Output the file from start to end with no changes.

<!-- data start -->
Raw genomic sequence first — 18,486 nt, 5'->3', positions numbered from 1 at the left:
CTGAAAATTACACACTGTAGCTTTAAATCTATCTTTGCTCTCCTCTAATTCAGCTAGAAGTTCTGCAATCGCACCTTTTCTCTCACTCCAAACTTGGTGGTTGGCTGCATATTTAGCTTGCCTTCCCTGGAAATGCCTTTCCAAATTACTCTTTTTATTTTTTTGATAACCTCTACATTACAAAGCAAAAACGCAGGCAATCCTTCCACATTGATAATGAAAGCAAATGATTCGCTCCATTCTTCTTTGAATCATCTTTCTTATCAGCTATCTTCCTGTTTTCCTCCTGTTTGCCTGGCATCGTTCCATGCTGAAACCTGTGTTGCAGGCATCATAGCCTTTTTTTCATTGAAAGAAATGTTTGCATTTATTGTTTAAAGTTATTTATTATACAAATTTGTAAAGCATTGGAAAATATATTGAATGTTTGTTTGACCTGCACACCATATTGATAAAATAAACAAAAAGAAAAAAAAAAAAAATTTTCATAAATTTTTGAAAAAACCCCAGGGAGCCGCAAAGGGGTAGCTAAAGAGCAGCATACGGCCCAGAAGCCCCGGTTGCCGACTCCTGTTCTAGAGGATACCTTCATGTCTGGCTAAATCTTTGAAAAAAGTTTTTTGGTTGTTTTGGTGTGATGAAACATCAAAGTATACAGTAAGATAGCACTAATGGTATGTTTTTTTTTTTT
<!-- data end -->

Raw genomic sequence first — 18,486 nt, 5'->3', positions numbered from 1 at the left:
CTGAAAATTACACACTGTAGCTTTAAATCTATCTTTGCTCTCCTCTAATTCAGCTAGAAGTTCTGCAATCGCACCTTTTCTCTCACTCCAAACTTGGTGGTTGGCTGCATATTTAGCTTGCCTTCCCTGGAAATGCCTTTCCAAATTACTCTTTTTATTTTTTTGATAACCTCTACATTACAAAGCAAAAACGCAGGCAATCCTTCCACATTGATAATGAAAGCAAATGATTCGCTCCATTCTTCTTTGAATCATCTTTCTTATCAGCTATCTTCCTGTTTTCCTCCTGTTTGCCTGGCATCGTTCCATGCTGAAACCTGTGTTGCAGGCATCATAGCCTTTTTTTCATTGAAAGAAATGTTTGCATTTATTGTTTAAAGTTATTTATTATACAAATTTGTAAAGCATTGGAAAATATATTGAATGTTTGTTTGACCTGCACACCATATTGATAAAATAAACAAAAAGAAAAAAAAAAAAAATTTTCATAAATTTTTGAAAAAACCCCAGGGAGCCGCAAAGGGGTAGCTAAAGAGCAGCATACGGCCCAGAAGCCCCGGTTGCCGACTCCTGTTCTAGAGGATACCTTCATGTCTGGCTAAATCTTTGAAAAAAGTTTTTTGGTTGTTTTGGTGTGATGAAACATCAAAGTATACAGTAAGATAGCACTAATGGTATGTTTTTTTTTTTT